I bought Sonya a Bern Unlimited Jr. helmet from Amazon. I love it so far. The main positive is it has a velcro strap in the back that easily allows us to customize the fit to her head – with the CIs on. I can easily see the CIs blinking on her ears (as the helmet rests a bit further back on her head), and yet the coverage is still very good (with a sun visor no less). Sonya loves the bright pink color and wears it when we are home for fun. Win win!

 

Today, Sonya talks frequently about her scooter. She points to it proudly and declares “that’s mines!” each time we get out of the elevator to our floor as it sits in our hallway outside of our apartment. Unfortunately, she isn’t yet feeling up to riding it (and we aren’t pushing her to do so). She is a pretty cautious child after all, and a couple of those falls weren’t pretty. That said, I feel better knowing that at least we have a helmet that fits in the event she decides to give it another whirl (that is until she outgrows it…. I guess we have a couple months :).

What to Expect When You’re Expecting A Child With Hearing Loss

Today, more parents are learning that their children have hearing loss earlier than ever before. According to the NIH, about 2 to 3 children of every 1,000  in the United States are born with detectable hearing loss in one or both ears. And more than 90 percent of those cases are born to hearing parents.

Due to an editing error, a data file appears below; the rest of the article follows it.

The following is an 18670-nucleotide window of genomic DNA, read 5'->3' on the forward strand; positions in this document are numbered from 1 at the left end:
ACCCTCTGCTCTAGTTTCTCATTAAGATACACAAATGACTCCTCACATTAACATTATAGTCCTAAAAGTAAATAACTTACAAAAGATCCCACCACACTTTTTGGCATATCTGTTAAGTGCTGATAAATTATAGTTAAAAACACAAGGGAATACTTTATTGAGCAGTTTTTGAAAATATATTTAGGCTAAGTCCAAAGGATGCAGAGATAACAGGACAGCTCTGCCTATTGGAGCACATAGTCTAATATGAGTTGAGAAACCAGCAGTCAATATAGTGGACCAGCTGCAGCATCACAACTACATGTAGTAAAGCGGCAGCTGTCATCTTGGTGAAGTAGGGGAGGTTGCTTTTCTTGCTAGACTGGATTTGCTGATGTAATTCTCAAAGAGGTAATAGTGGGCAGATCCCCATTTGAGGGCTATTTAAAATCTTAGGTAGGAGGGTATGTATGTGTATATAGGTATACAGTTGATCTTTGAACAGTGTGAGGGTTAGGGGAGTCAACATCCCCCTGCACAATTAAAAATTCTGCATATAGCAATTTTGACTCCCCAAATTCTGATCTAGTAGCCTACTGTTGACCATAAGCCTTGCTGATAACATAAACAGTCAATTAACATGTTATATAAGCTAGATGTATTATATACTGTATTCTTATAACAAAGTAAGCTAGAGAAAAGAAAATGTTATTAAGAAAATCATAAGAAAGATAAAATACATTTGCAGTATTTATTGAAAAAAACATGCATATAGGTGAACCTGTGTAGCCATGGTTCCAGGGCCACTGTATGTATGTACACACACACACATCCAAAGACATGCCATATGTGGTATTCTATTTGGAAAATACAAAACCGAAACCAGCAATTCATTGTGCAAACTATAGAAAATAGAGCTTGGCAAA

For parents like us, who have children born with profound hearing loss, here is what you can expect that first year once they fail their initial hearing screen at the hospital:

Genetic testing: Because Yan and I are both Jewish of Ashkenazi descent, we did a Counysl prenatal screen when I was about 10 weeks pregnant. At the time, it was an annoying inconvenience, but in retrospect, it was the most important test of my life. The test confirmed before Sonya was even born that Yan and I were both carriers of a non-syndromic hearing loss gene (meaning no other symptoms aside from hearing loss) called Connexin 26. It was devastating news to receive while pregnant (I discuss receiving the call from our doctor here), but it gave us the information we needed to move forward quickly once Sonya was born and had failed her hearing screen.

In addition to us taking the Counsyl test, Sonya also received genetic testing when she was 14 days old to confirm the cause of hearing loss. This was not an easy time to say the least, but I am grateful we accomplished it so early.

Auditory Brainstem Response (ABR): A more sophisticated way to diagnose hearing loss conducted by an audiologist. For an infant, this is a long – but painless test – which measures the reaction of your child’s auditory nerves to sound. It is safe and it does not hurt your child. For babies younger than six months, it is done while he or she naps. Sonya did an ABR test twice when she was about two weeks old. 

At this point, Sonya was diagnosed as deaf. We received loner hearing aids immediately from NYU.